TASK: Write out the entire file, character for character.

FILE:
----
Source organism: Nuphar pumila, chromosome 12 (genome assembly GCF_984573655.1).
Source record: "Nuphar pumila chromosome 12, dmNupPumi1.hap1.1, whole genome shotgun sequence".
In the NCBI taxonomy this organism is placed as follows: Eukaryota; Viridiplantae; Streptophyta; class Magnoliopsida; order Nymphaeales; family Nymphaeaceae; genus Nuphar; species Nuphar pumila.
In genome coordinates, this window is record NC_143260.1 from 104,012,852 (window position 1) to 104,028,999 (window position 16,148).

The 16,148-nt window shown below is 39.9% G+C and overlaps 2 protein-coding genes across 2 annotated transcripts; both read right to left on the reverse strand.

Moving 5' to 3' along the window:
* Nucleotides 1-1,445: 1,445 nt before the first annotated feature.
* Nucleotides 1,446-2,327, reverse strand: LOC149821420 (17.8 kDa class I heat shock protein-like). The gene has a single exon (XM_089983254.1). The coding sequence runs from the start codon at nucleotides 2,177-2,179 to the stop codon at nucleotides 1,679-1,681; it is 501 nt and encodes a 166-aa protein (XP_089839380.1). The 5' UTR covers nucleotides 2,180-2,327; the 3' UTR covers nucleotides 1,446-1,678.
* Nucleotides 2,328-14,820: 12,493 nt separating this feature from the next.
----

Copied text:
Source organism: Nuphar pumila, chromosome 12 (genome assembly GCF_984573655.1).
Source record: "Nuphar pumila chromosome 12, dmNupPumi1.hap1.1, whole genome shotgun sequence".
In the NCBI taxonomy this organism is placed as follows: Eukaryota; Viridiplantae; Streptophyta; class Magnoliopsida; order Nymphaeales; family Nymphaeaceae; genus Nuphar; species Nuphar pumila.
In genome coordinates, this window is record NC_143260.1 from 104,012,852 (window position 1) to 104,028,999 (window position 16,148).

The 16,148-nt window shown below is 39.9% G+C and overlaps 2 protein-coding genes across 2 annotated transcripts; both read right to left on the reverse strand.

Moving 5' to 3' along the window:
* Nucleotides 1-1,445: 1,445 nt before the first annotated feature.
* Nucleotides 1,446-2,327, reverse strand: LOC149821420 (17.8 kDa class I heat shock protein-like). The gene has a single exon (XM_089983254.1). The coding sequence runs from the start codon at nucleotides 2,177-2,179 to the stop codon at nucleotides 1,679-1,681; it is 501 nt and encodes a 166-aa protein (XP_089839380.1). The 5' UTR covers nucleotides 2,180-2,327; the 3' UTR covers nucleotides 1,446-1,678.
* Nucleotides 2,328-14,820: 12,493 nt separating this feature from the next.